LL4L5 Half Unit
Socio-legal Theory and Practice
This information is for the 2018/19 session.
Dr Meredith Rossner NAB 6.33
This course is compulsory on the MPhil/PhD in Law (Socio-Legal Theory). This course is available on the LLM (extended part-time), LLM (full-time) and University of Pennsylvania Law School LLM Visiting Students. This course is available with permission as an outside option to students on other programmes where regulations permit.
Proposed +4 ESRC PhD students registered in the law department (and in other departments with permission).
This course is capped at 30 students. Students must apply through Graduate Course Choice on LSEforYou.
This course will explore the interface between social theory, methodology and socio-legal practice. After an initial engagement with literature on the history, scope and nature of doctrinal, realist, critical and socio-legal approaches to law, the course will focus on seminal empirical studies of law and legal phenomena. In particular students will be asked to identify how specific theoretical frameworks for research have influenced choice of methodology, methods and the subsequent interpretation of data. Empirical studies exploring central legal concepts such as rights, regulation, access to justice, judgment, neutrality, due process and equality will be selected for in-depth analysis. An important feature of the course is that authors of leading socio-legal research outputs will be invited to lead 'master classes' in order to discuss the intellectual origins of their work and how this impacted on design and implementation.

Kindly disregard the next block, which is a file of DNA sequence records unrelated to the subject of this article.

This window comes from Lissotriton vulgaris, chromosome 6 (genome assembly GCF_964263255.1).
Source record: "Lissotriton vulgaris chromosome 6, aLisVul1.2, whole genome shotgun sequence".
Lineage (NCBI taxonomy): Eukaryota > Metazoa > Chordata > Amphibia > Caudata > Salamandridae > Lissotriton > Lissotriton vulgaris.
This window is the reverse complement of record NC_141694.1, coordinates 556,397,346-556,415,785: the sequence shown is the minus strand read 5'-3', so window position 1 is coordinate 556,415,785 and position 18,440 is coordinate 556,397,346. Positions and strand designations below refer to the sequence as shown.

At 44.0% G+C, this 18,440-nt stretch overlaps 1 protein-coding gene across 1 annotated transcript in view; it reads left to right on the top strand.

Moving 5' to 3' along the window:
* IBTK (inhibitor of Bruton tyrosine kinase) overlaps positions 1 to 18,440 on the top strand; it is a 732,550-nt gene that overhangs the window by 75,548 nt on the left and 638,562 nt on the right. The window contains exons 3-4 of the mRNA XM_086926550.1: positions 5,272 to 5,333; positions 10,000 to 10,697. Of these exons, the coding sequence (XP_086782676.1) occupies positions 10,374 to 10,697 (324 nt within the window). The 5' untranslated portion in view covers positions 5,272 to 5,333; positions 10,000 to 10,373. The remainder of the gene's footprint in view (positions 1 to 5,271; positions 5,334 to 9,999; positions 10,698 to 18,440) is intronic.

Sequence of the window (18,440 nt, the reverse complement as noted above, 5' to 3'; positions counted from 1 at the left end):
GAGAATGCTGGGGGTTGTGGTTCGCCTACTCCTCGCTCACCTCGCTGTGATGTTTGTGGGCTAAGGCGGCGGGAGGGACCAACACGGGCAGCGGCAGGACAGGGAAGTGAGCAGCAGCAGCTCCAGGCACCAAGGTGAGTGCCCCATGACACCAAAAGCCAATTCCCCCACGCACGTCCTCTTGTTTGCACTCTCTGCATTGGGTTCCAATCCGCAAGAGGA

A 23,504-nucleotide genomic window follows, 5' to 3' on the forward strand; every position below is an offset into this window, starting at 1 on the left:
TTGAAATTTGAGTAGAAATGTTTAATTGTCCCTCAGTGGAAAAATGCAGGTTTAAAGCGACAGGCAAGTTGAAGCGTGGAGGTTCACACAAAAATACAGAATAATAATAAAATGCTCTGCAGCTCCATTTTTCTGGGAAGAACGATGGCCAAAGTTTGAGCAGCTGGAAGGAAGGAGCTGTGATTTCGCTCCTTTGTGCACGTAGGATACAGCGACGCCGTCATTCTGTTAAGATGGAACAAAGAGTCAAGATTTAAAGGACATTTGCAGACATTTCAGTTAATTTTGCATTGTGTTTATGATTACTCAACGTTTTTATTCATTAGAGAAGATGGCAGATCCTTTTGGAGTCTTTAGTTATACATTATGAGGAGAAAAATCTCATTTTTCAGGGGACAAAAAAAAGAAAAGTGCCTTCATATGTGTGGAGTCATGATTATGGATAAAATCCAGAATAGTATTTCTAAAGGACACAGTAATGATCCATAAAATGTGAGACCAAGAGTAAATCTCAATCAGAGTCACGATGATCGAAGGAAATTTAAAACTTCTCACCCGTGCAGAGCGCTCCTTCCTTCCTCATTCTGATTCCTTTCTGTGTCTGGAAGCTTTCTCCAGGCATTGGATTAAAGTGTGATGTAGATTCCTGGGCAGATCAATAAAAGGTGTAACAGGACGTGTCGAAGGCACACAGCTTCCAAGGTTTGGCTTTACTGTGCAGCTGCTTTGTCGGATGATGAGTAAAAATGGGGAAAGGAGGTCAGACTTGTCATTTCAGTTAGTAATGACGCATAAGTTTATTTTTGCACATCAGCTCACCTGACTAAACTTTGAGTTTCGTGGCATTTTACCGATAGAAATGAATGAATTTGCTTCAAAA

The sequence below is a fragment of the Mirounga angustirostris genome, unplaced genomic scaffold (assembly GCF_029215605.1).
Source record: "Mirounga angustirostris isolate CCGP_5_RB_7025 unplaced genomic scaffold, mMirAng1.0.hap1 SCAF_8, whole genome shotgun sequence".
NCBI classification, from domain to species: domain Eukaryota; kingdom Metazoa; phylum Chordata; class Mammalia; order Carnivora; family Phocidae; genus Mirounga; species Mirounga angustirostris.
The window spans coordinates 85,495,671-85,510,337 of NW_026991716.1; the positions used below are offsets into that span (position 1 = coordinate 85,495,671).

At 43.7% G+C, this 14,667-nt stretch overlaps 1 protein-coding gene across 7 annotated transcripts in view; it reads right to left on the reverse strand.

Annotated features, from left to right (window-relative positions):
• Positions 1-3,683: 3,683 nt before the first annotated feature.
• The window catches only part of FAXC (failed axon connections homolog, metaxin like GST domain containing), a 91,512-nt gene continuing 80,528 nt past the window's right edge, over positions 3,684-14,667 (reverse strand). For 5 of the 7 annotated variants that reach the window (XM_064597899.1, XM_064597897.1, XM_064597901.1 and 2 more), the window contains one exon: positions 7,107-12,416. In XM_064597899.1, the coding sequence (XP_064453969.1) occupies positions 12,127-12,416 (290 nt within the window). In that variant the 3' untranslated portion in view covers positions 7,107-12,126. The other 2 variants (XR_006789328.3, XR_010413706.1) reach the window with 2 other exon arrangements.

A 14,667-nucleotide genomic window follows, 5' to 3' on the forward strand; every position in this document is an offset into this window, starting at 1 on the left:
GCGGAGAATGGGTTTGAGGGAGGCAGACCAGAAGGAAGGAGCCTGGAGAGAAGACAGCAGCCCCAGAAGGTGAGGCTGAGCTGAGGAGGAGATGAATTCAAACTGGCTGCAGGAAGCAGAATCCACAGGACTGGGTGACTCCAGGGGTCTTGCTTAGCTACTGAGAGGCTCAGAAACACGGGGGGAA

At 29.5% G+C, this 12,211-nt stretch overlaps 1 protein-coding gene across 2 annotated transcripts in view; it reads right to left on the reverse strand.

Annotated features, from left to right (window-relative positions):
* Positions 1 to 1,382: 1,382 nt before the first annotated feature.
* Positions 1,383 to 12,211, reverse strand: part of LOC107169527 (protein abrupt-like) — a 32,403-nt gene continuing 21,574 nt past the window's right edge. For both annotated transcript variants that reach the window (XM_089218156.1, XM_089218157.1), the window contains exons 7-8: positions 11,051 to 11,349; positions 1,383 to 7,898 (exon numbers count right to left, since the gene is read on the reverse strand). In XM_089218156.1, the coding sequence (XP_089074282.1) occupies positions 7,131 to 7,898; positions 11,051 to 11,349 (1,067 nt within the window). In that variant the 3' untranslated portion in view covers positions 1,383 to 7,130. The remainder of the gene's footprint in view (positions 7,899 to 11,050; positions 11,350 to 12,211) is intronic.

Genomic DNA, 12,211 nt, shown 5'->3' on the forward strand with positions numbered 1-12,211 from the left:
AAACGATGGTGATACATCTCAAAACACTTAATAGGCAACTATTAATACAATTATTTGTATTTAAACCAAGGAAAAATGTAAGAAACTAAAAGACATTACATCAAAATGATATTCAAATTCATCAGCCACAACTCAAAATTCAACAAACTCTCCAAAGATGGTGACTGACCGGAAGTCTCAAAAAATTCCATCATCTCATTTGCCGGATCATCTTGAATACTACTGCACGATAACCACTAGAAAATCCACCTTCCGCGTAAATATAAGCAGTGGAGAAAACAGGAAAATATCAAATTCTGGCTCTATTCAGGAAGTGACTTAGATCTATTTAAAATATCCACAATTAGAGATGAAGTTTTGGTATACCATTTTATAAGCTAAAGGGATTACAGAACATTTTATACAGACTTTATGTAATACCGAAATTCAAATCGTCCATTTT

20 hours of seminars in the LT. 2 hours of seminars in the ST.
There will be a Reading Week in Week 6.
Students will be asked to prepare a poster presentation outlining the theoretical framework, methodological choices, ethical implications and practical obstacles for a research project they would like to undertake. The 'ideas map' they present will be used as a plan for the formal summative assessment. Each student will present their poster to the class before week seven of the term and will receive detailed feedback on their presentation by the end of the same term. This will give students the time to reflect on the comments made before writing up their ideas in their course dissertation A fuller version of the presentation will later be submitted as the coursework component of the course. This is an unusual form of assessment for law students but is used extensively in other disciplines. Students will be directed to websites which provide guidance in preparing a poster presentation and will also be given the opportunity to study examples of posters collected by the course convenor.
Roger Cotterrell, Why Must Legal Ideas Be Interpreted Sociologically? (1998) 25 Journal of Law and Society pp171-92; David Nelken, Blinding Insights? The Limits of Reflexive Sociology of Law (1998) 25 Journal of Law and Society 407-26; Simon Halliday and Patrick Scmidt (eds) Conducting law and Society Research: Reflections on methods and Practices, Cambridge University Press, 2009; Max Travers, The sociology of law in Britain The American Sociologist, Vol 32, no 2, June 2001.
Essay (100%, 8000 words) in the ST.
The essay will take the form of a research proposal (100%).
Total students 2017/18: 8
Average class size 2017/18: 8
Controlled access 2017/18: Yes
Value: Half Unit
Personal development skills
- Specialist skills